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One of the reasons - perhaps the primary reason - that elephants are treated with such respect in India is that the elephant plays a key role in Hinduism, the nation's major religion. Ganesh, one of the major Hindu deities, has the head of an elephant. That may sound strange to practitioners of Western religions, which are monotheistic, but in Hinduism, gods and goddesses come in all shapes, size, and incarnations.
Ganesh


There are hundreds of deities in Hinduism; among the primary gods are Shiva, the destroyer, and his consort, the goddess Parvati. According to Hindu myth, Parvati wanted to begin a family, but Shiva had no interest in children. In spite of Shiva, she decided to conceive a child. How she went about this was somewhat unconventional. It consisted of scrubbing her skin, amassing the dirt, blending it with clay, and shaping the clay into an idol, to which she gave life. This was her son, Ganesh.

As it happened, Parvati gave Ganesh the task of guarding the door to her cave, and told him not to let any strangers enter. Since he had never seen Shiva, Ganesh told Shiva to leave when the god came to Parvati's cave. Gravely offended, Shiva decapitated Ganesh. When she learned of Ganesh's death, Parvati was beside herself with grief. She threatened to destroy the entire world unless Shiva brought Ganesh back to life. Shiva consented, and said that he would give Ganesh the head of the first animal he saw.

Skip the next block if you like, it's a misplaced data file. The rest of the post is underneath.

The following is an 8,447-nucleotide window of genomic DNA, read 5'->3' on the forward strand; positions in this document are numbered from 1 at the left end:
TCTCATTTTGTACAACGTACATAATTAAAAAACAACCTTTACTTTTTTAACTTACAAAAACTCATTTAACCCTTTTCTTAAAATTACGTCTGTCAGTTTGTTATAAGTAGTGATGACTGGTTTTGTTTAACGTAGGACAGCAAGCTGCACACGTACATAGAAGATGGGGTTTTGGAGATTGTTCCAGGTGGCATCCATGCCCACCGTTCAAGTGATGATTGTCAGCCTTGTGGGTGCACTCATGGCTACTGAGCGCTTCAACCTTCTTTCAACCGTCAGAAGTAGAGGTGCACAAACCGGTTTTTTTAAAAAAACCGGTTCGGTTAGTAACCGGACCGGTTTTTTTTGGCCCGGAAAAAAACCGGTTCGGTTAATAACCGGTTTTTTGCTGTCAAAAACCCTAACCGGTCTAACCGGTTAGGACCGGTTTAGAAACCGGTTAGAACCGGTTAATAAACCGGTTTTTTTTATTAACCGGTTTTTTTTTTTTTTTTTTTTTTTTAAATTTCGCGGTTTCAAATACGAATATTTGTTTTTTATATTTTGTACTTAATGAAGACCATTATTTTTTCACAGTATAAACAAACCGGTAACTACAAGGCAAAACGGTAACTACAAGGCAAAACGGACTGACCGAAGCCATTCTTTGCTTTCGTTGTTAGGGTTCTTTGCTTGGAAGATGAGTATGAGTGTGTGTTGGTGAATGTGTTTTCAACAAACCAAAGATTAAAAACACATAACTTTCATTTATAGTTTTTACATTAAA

That animal, as you probably expect, was an elephant. And from that moment forth, Ganesh was known as the remover of obstacles. Whenever Hindus start any sort of new endeavor -- the initiation of prayer, say, or the construction of a new house -- they invoke Ganesh. Images of Ganesh are often put above the entrance of homes, where they ward off evil spirits. The patron saint of eduction, Ganesh typically appears as red, with a swollen belly, four arms, and a broken tusk, and rides a rat.

Other Hindu Gods Place in Religion
Shiva Known as "The Destroyer"; part of the Hindu triad
Vishnu Known as "the Supreme"; part of the Hindu triad
Brahma Known as "the Creator"; part of the Hindu triad
Devi "The Goddess"; many goddesses are considered aspects of her
Parvati Wife of Shiva; "daughter of the Himalayas"; mother of Ganesh
Lakshmi Wife of Vishnu; a goddess of fertility
Skanda General of the army of the gods; also a son of Shiva and Parvati

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